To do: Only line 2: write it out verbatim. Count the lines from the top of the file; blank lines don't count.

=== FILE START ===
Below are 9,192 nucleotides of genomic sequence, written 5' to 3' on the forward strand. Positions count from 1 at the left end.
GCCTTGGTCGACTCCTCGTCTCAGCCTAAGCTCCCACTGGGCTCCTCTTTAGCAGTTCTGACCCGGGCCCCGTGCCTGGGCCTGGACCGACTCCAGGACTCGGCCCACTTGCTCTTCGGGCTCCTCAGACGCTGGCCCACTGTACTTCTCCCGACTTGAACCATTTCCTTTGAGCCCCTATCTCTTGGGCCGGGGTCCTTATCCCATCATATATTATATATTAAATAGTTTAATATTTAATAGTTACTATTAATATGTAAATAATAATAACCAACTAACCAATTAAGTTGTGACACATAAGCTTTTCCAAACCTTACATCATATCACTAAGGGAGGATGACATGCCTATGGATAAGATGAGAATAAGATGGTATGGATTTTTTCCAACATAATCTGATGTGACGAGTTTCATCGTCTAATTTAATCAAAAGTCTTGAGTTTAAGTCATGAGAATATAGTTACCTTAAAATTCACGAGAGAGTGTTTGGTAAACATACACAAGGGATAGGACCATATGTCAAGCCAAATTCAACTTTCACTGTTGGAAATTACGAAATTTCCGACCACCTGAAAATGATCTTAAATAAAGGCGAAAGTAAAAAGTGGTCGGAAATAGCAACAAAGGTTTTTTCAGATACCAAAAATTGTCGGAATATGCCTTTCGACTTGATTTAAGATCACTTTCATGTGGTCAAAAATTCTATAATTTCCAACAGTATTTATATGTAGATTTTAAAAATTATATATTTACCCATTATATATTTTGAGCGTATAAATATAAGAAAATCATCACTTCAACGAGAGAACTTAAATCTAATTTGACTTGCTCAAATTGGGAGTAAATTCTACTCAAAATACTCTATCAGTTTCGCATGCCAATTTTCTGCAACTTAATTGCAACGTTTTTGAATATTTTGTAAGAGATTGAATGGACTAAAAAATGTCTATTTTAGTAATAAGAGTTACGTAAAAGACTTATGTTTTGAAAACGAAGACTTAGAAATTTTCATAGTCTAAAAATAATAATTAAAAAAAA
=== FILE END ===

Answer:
GCCTTGGTCGACTCCTCGTCTCAGCCTAAGCTCCCACTGGGCTCCTCTTTAGCAGTTCTGACCCGGGCCCCGTGCCTGGGCCTGGACCGACTCCAGGACTCGGCCCACTTGCTCTTCGGGCTCCTCAGACGCTGGCCCACTGTACTTCTCCCGACTTGAACCATTTCCTTTGAGCCCCTATCTCTTGGGCCGGGGTCCTTATCCCATCATATATTATATATTAAATAGTTTAATATTTAATAGTTACTATTAATATGTAAATAATAATAACCAACTAACCAATTAAGTTGTGACACATAAGCTTTTCCAAACCTTACATCATATCACTAAGGGAGGATGACATGCCTATGGATAAGATGAGAATAAGATGGTATGGATTTTTTCCAACATAATCTGATGTGACGAGTTTCATCGTCTAATTTAATCAAAAGTCTTGAGTTTAAGTCATGAGAATATAGTTACCTTAAAATTCACGAGAGAGTGTTTGGTAAACATACACAAGGGATAGGACCATATGTCAAGCCAAATTCAACTTTCACTGTTGGAAATTACGAAATTTCCGACCACCTGAAAATGATCTTAAATAAAGGCGAAAGTAAAAAGTGGTCGGAAATAGCAACAAAGGTTTTTTCAGATACCAAAAATTGTCGGAATATGCCTTTCGACTTGATTTAAGATCACTTTCATGTGGTCAAAAATTCTATAATTTCCAACAGTATTTATATGTAGATTTTAAAAATTATATATTTACCCATTATATATTTTGAGCGTATAAATATAAGAAAATCATCACTTCAACGAGAGAACTTAAATCTAATTTGACTTGCTCAAATTGGGAGTAAATTCTACTCAAAATACTCTATCAGTTTCGCATGCCAATTTTCTGCAACTTAATTGCAACGTTTTTGAATATTTTGTAAGAGATTGAATGGACTAAAAAATGTCTATTTTAGTAATAAGAGTTACGTAAAAGACTTATGTTTTGAAAACGAAGACTTAGAAATTTTCATAGTCTAAAAATAATAATTAAAAAAAA